Archive for July 23rd, 2008

I may be a staunch libertarian but I do enjoy a good joke.

Here’s another one.

P.S. For the record, I am not convinced that the fire-department should be privatized. I guess on this and a few related issues, I am less libertarian than some others.

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I was listening today to a recording of Evita that my apartment-mate had borrowed from the Glendale library. It made me travel, as music often does, back in time. To be precise, nine years and three months ago.

I used to go to a boys school and my friends and I were understandably delighted one day to learn that an all-girls group from a Himalayan boarding school were soon going to perform in our auditorium. It would be a musical, we were informed, though at that time I didn’t really know what that meant. My only exposure to music outside the staple fare of Bengali and Hindi songs had been some Western classical — mostly Mozart — and a heterogenous collection of old pop — ABBA, Cliff Richard, John Denver.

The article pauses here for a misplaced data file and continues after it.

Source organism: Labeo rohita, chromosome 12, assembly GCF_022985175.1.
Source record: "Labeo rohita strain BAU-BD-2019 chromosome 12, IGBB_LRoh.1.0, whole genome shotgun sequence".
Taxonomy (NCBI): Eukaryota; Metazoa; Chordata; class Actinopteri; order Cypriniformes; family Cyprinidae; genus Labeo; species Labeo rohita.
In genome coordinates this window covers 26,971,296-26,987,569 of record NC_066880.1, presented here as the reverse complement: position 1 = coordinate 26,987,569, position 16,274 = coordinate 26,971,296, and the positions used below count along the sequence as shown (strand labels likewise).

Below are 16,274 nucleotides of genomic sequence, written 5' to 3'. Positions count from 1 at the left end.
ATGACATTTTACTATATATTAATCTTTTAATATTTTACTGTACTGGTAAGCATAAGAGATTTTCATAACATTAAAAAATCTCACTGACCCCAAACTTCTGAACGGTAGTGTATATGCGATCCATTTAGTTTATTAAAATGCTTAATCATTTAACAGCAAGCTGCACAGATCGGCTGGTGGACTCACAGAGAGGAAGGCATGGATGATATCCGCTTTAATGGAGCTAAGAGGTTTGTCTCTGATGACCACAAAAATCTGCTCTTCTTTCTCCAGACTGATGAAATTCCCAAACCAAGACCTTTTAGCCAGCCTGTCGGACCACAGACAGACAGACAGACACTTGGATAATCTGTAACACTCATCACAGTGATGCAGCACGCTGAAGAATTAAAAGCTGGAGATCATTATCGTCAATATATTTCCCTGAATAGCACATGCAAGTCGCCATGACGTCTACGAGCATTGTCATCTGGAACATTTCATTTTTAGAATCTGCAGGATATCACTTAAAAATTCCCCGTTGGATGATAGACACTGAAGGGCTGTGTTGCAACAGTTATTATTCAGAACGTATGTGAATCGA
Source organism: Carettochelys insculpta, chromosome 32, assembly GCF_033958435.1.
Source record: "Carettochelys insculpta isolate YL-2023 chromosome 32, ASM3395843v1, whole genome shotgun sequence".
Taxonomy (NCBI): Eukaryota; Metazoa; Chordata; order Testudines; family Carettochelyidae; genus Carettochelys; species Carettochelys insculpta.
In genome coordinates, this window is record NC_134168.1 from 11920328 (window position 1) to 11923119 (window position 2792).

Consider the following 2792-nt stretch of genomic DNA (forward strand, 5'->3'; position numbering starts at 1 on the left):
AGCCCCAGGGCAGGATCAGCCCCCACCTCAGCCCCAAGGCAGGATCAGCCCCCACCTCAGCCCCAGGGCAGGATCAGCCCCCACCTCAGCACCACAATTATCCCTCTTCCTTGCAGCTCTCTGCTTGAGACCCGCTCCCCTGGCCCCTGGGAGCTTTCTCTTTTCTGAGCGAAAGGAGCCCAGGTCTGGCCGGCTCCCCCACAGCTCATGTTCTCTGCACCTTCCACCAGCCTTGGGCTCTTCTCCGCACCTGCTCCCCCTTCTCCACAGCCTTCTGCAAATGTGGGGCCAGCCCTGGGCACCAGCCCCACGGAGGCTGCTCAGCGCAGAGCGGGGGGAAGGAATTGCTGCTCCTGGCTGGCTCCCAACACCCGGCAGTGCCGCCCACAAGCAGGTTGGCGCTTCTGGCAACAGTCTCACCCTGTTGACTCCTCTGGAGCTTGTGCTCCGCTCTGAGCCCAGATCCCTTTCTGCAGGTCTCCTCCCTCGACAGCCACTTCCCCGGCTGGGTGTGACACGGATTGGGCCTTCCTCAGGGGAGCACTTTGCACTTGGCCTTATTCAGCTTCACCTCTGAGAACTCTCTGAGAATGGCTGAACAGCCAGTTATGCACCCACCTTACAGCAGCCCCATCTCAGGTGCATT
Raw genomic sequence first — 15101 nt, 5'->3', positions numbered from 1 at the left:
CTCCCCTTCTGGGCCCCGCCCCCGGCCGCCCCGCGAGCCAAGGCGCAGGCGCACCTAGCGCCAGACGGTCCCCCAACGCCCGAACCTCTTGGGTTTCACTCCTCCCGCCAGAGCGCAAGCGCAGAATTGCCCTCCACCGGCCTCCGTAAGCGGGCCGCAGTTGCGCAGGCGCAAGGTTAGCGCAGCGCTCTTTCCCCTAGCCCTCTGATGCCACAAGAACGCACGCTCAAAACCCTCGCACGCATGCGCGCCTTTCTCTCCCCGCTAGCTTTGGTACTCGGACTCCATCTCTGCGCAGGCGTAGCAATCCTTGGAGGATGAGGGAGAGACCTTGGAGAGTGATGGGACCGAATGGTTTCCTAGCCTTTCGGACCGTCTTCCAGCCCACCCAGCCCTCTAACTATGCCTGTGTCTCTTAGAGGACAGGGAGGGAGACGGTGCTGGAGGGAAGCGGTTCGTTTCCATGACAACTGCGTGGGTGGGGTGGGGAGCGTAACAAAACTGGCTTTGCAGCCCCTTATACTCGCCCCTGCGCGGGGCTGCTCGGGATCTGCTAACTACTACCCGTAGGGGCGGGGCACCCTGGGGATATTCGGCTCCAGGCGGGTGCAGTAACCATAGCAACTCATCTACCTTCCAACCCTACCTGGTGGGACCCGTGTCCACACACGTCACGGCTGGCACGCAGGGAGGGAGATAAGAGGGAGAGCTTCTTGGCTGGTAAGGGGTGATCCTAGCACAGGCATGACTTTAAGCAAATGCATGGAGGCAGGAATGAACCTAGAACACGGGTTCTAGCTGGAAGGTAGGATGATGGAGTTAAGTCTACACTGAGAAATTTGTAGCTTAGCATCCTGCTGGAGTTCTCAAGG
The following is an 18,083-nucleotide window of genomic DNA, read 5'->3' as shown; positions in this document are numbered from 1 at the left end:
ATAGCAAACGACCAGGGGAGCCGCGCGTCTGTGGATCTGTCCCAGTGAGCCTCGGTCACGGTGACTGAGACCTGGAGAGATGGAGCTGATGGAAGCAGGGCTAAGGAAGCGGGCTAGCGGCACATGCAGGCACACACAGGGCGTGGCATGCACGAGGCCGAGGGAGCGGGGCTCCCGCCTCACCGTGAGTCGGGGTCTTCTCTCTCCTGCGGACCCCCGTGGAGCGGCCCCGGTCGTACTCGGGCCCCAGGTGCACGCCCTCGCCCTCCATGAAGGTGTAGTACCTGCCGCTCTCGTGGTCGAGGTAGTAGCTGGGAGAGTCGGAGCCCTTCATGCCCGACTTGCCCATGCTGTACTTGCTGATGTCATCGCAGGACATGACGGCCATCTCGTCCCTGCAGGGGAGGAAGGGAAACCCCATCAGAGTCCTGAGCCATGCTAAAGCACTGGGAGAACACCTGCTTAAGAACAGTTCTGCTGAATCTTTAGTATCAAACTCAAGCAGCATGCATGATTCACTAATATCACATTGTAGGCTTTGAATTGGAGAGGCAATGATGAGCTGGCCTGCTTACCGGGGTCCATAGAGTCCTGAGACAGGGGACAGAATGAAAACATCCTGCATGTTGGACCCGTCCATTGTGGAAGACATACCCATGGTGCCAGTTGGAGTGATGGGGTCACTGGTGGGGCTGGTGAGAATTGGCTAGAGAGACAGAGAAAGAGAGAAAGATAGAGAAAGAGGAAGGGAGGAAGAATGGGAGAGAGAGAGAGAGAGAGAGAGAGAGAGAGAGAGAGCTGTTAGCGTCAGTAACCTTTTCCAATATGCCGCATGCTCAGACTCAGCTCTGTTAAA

On the day of the performance I was dismayed to learn that most of my friends had made other plans. However I decided to go ahead on my own. I had never seen a musical before and was also curious to see how well these girls from the school with a quaint name (which I have sadly forgotten today) would carry it off. The musical was called Evita, of course, and the brochure handed to us neatly summarised the story and even had the lyrics to most of the songs. I thought that was very professional and it gave me a good feeling about the show itself.

The moment the show started, I realised that it was going to be nothing like I had ever seen in my life.

For those girls were good. They were really damn good. They sang effortlessly and acted brilliantly. Everything about them seemed to have been choreographed to perfection. There were no slip-ups, indeed no mistakes worth pointing out. They were all so pretty and graceful as they danced and emoted and moved around the stage that I was simply mesmerized. And they were just kids my age!

And the songs. I just loved them! Since then I have heard a lot of other work by Andrew Lloyd Webber but the magic of that night was something special. As I left the show there was no doubt in my mind that I had witnessed something utterly spectacular which I would not forget as long as I lived.

And indeed, as I heard the same music today, nine years later, those memories came back to me clear as ever. That was a memorable night and not just for the performance I witnessed. It was also the date when I discovered certain swellings on my neck that terrified me and changed the course of my life for a long time. That, however, is another story entirely.

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